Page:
I regret exceedingly that the state of my health will not permit me to be present with you at the reunion of our kindred. I assure you that it would have given me great pleasure to have seen face to face and eye to eye the descendents of Ebenezer and Eliphalet Stephens, brothers of my grandfather, upon this spot where you have this day assembled, which place has become almost sacred to my memory, from the fact that my grandfather when a young man, came to this then wilderness country, and upon the bank of the Tunkhannock near here, built a brush heap and inscribed his name upon a tree, which act entitled him in those days to four hundred acres of land. He, marrying in Orange County, remained there, and gave his claim to his father, who came here with your grandfathers and took possession of the claim which has been the family homestead of this branch of the Stephens family.
The Stephens family is one of the oldest families of the United States. They date their arrival here when the May Flower landed on bleak New England’s shore. the captain and owner of the May Flower was a Stephens, and I have not a question of doubt in my mind but what our race descended from his loins, which spread over the New England states, from whence our ancestors came.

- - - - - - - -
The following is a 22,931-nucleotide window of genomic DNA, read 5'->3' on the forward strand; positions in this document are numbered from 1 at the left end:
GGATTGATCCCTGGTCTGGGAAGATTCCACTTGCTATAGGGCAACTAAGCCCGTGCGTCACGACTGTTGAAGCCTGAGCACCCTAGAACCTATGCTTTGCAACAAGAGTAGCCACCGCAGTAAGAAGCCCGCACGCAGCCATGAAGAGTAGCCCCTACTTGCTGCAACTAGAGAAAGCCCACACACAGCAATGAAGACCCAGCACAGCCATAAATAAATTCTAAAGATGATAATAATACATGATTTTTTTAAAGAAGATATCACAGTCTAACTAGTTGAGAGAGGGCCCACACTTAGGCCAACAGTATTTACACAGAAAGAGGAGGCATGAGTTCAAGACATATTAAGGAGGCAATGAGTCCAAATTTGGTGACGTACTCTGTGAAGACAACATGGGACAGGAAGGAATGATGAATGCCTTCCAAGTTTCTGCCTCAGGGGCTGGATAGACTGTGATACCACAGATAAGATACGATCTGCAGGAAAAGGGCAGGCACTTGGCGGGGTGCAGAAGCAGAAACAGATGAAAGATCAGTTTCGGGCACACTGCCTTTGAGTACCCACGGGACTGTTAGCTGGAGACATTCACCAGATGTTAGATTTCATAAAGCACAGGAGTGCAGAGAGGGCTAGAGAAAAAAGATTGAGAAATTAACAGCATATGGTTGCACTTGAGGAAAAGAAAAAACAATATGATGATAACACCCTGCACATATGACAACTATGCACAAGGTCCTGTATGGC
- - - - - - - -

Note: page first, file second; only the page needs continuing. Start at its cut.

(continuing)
What a precious body of men and women came over in that May Flower! They have made their stamp and mark upon the world’s history, for they are ranked first in order, they and their descendents, in shaping and moulding our free institutions, and the Stephens family, their acts and deeds, will compare favorably with any family that made up the passengers of that noble old ship.